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Transportation barriers are regularly identified as persistent challenges to finding, securing and maintaining employment for lower-income workers and Temporary Assistance for Needy Families (TANF) participants. Specific barriers include: a mismatch between the location of jobs and affordable housing; access to reliable automobiles; limited public transportation routes; and lack of adequate coverage for shift, “off hours,” and weekend schedules. Research on these key issues is featured in the Transportation section of the SSRC, along with resources on different types of programs, such as car ownership programs, transportation subsidies, travel vouchers, and other State and local approaches to transportation access for low-income individuals.
View recommendations from the SSRC Librarian on Transportation and relevant Federal laws and regulations below.
Lack of access to reliable transportation--whether public transit or a privately owned car--can pose significant challenges for low-income individuals, especially those in rural areas, seeking stable employment. In response, community-based organizations and federal agencies have developed programs which provide transportation subsidies and vouchers to assist low-income individuals in traveling to job interviews and jobs. Subsidies and vouchers offered vary by program, with some programs providing support for purchasing a used car and others providing funds for public transit fares, gas, and/or repairs. Click the phrase below to view selected research and resources on transportation subsidies and vouchers.
Below are selections from the SSRC Library on programs which provide Transportation Subsidies and Vouchers to low-income individuals. Click the titles to learn more about the research.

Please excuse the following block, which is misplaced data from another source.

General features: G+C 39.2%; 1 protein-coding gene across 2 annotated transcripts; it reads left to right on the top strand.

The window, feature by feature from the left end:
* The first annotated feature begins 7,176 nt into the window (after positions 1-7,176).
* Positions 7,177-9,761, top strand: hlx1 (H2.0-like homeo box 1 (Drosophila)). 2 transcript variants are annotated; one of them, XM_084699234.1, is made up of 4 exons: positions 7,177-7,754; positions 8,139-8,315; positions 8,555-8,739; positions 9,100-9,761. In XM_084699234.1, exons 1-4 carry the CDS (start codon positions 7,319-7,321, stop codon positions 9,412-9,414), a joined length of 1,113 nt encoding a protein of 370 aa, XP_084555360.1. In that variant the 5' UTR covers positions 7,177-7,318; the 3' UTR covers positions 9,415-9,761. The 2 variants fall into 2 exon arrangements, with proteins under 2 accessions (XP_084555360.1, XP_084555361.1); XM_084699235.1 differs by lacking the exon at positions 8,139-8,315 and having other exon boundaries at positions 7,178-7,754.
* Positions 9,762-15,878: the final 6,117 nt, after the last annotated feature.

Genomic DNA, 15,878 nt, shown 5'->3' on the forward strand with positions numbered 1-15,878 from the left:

Researchers argue that transportation expenditures impose a heavy burden on low-income households, many of whom experience difficulty managing their travel costs. However, relatively little research explores how low-income households manage their mobility needs. To address this issue, this study uses qualitative data from interviews with 73 low-income people living in and around San Jose, California. The interviews reveal the resiliency of low-income families in creatively managing their transportation costs. However, the transportation survival strategies of the poor can come at a high price—fewer miles traveled and, therefore, reduced access to opportunities that may lift them out of poverty. (author abstract)
In the 1990s and early 2000s, the Department of Housing and Urban Development sponsored two major experiments to test whether housing choice vouchers propelled low-income households into greater economic security, the Moving to Opportunity for Fair Housing program (MTO) and the Welfare to Work Voucher program (WTW). Using data from these programs, this study examines differences in residential location and employment outcomes between voucher recipients with access to automobiles and those without. Overall, the findings underscore the positive role of automobiles in outcomes for housing voucher participants. (author abstract)
In urban areas job vacancies often exist but poor, minority residents tend to be concentrated in neighborhoods with limited geographic access to these jobs. Using a randomized field experiment with public transit subsidies, the author tests whether this spatial mismatch of workers from jobs causes poor labor market outcomes. (author abstract)
Legislative and regulatory requirements frame allowable programs and initiatives designed to increase low-income individuals' access to affordable, reliable transportation. Click the first link below to view legislative resources specific to transportation programs. Click the second link to browse additional self-sufficiency legislation and policy in the SSRC library.